Date of Award


Document Type


Degree Name

Doctor of Philosophy (PhD)


Teaching & Learning


The purpose of this study was to assess whether a relationship existed between certain resource characteristics and designated outcomes within Upward Bound programs whose student enrollments were predominately American Indian. Positive outcomes included achievement test gains in both comprehension and reading, high school retention, the number of high school graduates, and enrollment in post-secondary education. Ten Upward Bound projects from an eight-state area were involved in the study.

Data were collected from directors and staff using a questionnaire, the Bogardus Social Distance Scale, and Hersey and Blanchard's LEAD Self and LEAD Other.

Factor analysis, stepwise multiple linear regression, and Pearson Product Moment Correlation Coefficient were used. Results showed that certain resource characteristics related to stated outcomes.

In the areas of achievement test gains in comprehension and reading and in post-secondary enrollment, the variance was limited. Native American counselors did relate significantly to achievement test gains in reading and in the number of high school graduates.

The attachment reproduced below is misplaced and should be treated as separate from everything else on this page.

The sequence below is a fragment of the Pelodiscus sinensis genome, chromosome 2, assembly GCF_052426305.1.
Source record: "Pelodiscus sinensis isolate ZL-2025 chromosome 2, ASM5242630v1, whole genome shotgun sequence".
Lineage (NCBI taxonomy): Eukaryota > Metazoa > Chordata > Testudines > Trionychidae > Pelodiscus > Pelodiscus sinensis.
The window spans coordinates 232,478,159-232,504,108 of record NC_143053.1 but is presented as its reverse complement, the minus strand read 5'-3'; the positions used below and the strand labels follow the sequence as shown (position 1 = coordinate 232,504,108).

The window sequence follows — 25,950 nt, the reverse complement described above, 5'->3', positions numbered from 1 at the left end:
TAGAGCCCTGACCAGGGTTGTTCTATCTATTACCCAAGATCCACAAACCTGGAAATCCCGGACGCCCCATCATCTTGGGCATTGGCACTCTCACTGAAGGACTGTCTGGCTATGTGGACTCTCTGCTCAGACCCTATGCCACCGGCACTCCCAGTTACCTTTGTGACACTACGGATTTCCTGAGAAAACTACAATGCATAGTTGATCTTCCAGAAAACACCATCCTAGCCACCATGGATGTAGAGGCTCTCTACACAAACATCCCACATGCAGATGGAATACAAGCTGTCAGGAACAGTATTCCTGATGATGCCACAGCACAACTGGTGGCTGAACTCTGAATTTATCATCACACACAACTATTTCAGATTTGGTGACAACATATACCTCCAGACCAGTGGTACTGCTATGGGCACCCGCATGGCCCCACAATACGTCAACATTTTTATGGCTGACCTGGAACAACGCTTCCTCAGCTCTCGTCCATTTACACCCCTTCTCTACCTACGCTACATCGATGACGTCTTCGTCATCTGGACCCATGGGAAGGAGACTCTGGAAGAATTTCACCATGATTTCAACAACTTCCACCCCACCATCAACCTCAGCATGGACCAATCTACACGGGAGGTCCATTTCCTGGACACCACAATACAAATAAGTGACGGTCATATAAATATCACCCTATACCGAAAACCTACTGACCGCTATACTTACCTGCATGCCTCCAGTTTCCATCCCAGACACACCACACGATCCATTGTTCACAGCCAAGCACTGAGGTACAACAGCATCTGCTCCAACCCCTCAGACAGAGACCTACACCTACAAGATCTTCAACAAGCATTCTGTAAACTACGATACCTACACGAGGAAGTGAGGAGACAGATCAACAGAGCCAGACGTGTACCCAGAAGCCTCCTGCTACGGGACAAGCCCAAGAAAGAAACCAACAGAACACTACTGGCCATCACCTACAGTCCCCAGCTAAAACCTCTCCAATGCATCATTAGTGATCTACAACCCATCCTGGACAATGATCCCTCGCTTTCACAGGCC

Major findings were that Native American directors; higher paid directors; additional enrichment programs; older, more established Upward Bound projects all related to increased high school retention and larger numbers of high school graduates. Other variables related to either high school retention or high school graduation.

Attitude of the staff toward minorities, amount of money spent on supplies and equipment, and advanced educational levels of summer instructors all related to high school retention. The more summer instructors in math, science, social studies, and English, the better the high school graduation rate.

Leadership qualities related to high school graduation only. These included the director's perception of the co-director's leadership effectiveness, the director's perception of the co-director's leadership style of low task and high relationship, and the staff's perception of the director's leadership style of high task and high relationship.